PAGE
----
Forbes - Making A Living In Chess

by Albert Silver
5/5/2017 – It is not unusual to see chess appear in the mainstream press, but the topics are usually on either a scandal, a player profile, or a singular event such as the World Championship. Forbes published an interesting article regarding the state of professionalism in chess, making a living, and how the internet has opened doors not just for fans but working pros. Here are excerpts and a a video report.

ChessBase 17 - Mega package - Edition 2024 ChessBase 17 - Mega package - Edition 2024

It is the program of choice for anyone who loves the game and wants to know more about it. Start your personal success story with ChessBase and enjoy the game even more.


Below you will find excerpts and a video from an article posted at Forbes on making a living in chess. Be sure to read the entire article at the Forbes website.

Making A Living In Chess Is Tough - But The Internet Is Making It Easier

By Alex Knapp

Last month, at the United States Chess Championship, I entered a world of chess as serious business. For one thing, I was wanded by a security guard on my way up to the competition. (To prevent cheating, cell phones or anything else that can connect to the internet were strictly forbidden in the competition area - I had to leave my smartwatch behind, too.)

Before the round got started, tournament director Tony Rich had an announcement to make to the players - he wanted them to make sure all their paperwork was in order. "If you don't have a tax form, I can't pay you."

It was a reminder that, to paraphrase Bull Durham, that while chess may be an intellectual battlefield "full of magic, truth and the fundamental ontological riddles of our time - it's also a job."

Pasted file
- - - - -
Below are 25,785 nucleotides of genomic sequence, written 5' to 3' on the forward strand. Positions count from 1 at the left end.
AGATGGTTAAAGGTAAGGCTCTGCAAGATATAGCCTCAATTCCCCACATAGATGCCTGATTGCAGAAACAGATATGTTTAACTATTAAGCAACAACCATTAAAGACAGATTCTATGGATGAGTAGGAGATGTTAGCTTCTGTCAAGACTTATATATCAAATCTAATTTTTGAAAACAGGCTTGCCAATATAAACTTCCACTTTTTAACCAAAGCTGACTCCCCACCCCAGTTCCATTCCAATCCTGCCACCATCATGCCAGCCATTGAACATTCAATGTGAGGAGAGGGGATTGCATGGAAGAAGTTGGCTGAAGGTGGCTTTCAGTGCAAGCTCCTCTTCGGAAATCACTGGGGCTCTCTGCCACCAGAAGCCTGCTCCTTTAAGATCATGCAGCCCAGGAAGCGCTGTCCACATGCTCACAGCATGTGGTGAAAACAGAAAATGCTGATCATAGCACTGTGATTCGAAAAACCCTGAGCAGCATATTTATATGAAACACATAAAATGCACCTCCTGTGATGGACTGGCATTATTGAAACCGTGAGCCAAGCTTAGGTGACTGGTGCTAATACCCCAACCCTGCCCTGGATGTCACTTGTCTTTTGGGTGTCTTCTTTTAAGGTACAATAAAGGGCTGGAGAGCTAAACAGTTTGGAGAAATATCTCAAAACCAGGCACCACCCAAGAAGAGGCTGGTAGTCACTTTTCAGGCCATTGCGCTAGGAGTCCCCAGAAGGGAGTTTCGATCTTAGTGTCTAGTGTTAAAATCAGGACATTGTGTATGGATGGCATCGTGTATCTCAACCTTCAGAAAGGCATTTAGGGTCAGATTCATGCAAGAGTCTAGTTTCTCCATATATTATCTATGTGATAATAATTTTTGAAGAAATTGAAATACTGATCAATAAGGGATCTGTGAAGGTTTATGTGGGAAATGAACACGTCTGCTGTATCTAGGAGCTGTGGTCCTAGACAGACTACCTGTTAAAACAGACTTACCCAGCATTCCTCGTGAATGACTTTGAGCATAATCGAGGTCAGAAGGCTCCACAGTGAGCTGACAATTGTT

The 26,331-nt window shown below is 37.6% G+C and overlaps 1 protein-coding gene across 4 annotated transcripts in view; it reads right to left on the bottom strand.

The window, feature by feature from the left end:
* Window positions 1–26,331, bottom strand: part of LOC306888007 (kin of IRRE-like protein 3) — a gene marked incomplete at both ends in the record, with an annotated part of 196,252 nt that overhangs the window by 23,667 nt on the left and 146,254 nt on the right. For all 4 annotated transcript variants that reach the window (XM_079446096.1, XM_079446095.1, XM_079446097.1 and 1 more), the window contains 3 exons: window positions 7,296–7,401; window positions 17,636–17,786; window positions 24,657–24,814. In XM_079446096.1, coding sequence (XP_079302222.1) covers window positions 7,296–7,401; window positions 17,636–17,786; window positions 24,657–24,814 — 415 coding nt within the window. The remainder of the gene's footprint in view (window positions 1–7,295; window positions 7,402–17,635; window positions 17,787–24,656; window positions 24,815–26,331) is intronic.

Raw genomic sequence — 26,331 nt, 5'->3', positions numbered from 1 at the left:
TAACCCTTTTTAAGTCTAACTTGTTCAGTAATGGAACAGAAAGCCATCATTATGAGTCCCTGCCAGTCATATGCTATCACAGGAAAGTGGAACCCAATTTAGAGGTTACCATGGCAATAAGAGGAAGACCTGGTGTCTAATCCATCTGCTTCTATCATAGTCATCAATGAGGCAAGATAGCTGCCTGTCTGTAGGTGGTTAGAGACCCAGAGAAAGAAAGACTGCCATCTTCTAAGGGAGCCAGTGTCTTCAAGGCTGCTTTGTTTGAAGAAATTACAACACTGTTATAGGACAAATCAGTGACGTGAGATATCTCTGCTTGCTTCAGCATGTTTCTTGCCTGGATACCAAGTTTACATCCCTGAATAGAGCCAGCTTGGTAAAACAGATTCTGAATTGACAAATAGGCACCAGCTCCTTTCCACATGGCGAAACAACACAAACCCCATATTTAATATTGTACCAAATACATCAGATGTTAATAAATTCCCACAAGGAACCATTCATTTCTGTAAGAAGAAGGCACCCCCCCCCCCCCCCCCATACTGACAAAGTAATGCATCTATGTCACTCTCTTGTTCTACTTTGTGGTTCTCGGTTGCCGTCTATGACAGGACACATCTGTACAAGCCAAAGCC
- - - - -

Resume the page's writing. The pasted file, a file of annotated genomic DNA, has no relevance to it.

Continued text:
It's actually an easier career than it was a few decades ago.

For example, when Grandmaster Yasser Seirawan was playing in the 1970s and 1980s, there wasn't much of a professional scene in the United States at all. "For me, the challenges of playing chess professionally was that in the United States, there weren't chess professionals. The real professionals of the chess world were the Soviets."

"Being an American, it was very hard to have the training resources or the financial resources to become a professional," he continued. "That was the big challenge."

Grandmaster Ben Finegold told me a similar story, "So many times I would play in the last round [of a tournament], and if I won I could eat. And if I lost, I had to drive home for three or four hours and figure out how to pay the rent."


One thing that all the grandmasters I talked to agreed on is that the internet is actually making it easier to have a career in chess.

"Has the internet opened up opportunities? Definitely," said Finegold. "In more ways than one. Not only can you get better at chess by using the internet, you can also make money teaching and making videos and doing commentary. It's been a really great boon for chess."

Click here to read the full article at Forbes

Born in the US, he grew up in Paris, France, where he completed his Baccalaureat, and after college moved to Rio de Janeiro, Brazil. He had a peak rating of 2240 FIDE, and was a key designer of Chess Assistant 6. In 2010 he joined the ChessBase family as an editor and writer at ChessBase News. He is also a passionate photographer with work appearing in numerous publications, and the content creator of the YouTube channel, Chess & Tech.


Rules for reader comments


Not registered yet? Register